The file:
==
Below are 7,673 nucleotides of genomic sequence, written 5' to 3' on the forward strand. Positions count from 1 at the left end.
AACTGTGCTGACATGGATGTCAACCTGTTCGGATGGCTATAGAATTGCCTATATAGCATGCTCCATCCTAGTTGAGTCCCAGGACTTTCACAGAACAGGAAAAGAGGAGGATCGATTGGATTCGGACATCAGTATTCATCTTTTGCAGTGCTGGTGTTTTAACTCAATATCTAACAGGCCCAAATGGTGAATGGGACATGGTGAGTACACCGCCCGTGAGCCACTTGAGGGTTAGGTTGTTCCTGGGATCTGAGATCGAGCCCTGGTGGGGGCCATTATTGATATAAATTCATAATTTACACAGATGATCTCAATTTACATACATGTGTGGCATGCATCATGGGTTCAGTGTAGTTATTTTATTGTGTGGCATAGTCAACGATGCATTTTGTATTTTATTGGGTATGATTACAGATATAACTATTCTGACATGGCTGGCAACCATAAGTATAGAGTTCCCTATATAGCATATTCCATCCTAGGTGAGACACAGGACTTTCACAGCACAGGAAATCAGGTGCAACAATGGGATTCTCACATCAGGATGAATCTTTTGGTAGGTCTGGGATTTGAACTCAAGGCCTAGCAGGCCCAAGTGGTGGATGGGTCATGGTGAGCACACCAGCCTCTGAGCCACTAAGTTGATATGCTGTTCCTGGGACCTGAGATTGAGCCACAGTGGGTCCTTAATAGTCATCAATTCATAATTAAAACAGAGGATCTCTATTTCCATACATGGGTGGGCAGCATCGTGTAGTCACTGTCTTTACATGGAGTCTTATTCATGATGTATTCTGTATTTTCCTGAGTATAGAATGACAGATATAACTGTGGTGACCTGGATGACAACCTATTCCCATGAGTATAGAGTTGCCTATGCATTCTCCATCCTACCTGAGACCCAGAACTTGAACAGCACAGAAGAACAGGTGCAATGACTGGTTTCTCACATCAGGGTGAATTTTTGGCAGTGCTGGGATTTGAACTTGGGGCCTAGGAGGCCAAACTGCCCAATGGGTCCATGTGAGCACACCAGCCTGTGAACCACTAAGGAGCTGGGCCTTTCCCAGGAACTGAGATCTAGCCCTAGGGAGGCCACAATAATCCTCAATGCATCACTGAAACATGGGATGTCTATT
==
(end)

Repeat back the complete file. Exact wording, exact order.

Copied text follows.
Below are 7,673 nucleotides of genomic sequence, written 5' to 3' on the forward strand. Positions count from 1 at the left end.
AACTGTGCTGACATGGATGTCAACCTGTTCGGATGGCTATAGAATTGCCTATATAGCATGCTCCATCCTAGTTGAGTCCCAGGACTTTCACAGAACAGGAAAAGAGGAGGATCGATTGGATTCGGACATCAGTATTCATCTTTTGCAGTGCTGGTGTTTTAACTCAATATCTAACAGGCCCAAATGGTGAATGGGACATGGTGAGTACACCGCCCGTGAGCCACTTGAGGGTTAGGTTGTTCCTGGGATCTGAGATCGAGCCCTGGTGGGGGCCATTATTGATATAAATTCATAATTTACACAGATGATCTCAATTTACATACATGTGTGGCATGCATCATGGGTTCAGTGTAGTTATTTTATTGTGTGGCATAGTCAACGATGCATTTTGTATTTTATTGGGTATGATTACAGATATAACTATTCTGACATGGCTGGCAACCATAAGTATAGAGTTCCCTATATAGCATATTCCATCCTAGGTGAGACACAGGACTTTCACAGCACAGGAAATCAGGTGCAACAATGGGATTCTCACATCAGGATGAATCTTTTGGTAGGTCTGGGATTTGAACTCAAGGCCTAGCAGGCCCAAGTGGTGGATGGGTCATGGTGAGCACACCAGCCTCTGAGCCACTAAGTTGATATGCTGTTCCTGGGACCTGAGATTGAGCCACAGTGGGTCCTTAATAGTCATCAATTCATAATTAAAACAGAGGATCTCTATTTCCATACATGGGTGGGCAGCATCGTGTAGTCACTGTCTTTACATGGAGTCTTATTCATGATGTATTCTGTATTTTCCTGAGTATAGAATGACAGATATAACTGTGGTGACCTGGATGACAACCTATTCCCATGAGTATAGAGTTGCCTATGCATTCTCCATCCTACCTGAGACCCAGAACTTGAACAGCACAGAAGAACAGGTGCAATGACTGGTTTCTCACATCAGGGTGAATTTTTGGCAGTGCTGGGATTTGAACTTGGGGCCTAGGAGGCCAAACTGCCCAATGGGTCCATGTGAGCACACCAGCCTGTGAACCACTAAGGAGCTGGGCCTTTCCCAGGAACTGAGATCTAGCCCTAGGGAGGCCACAATAATCCTCAATGCATCACTGAAACATGGGATGTCTATT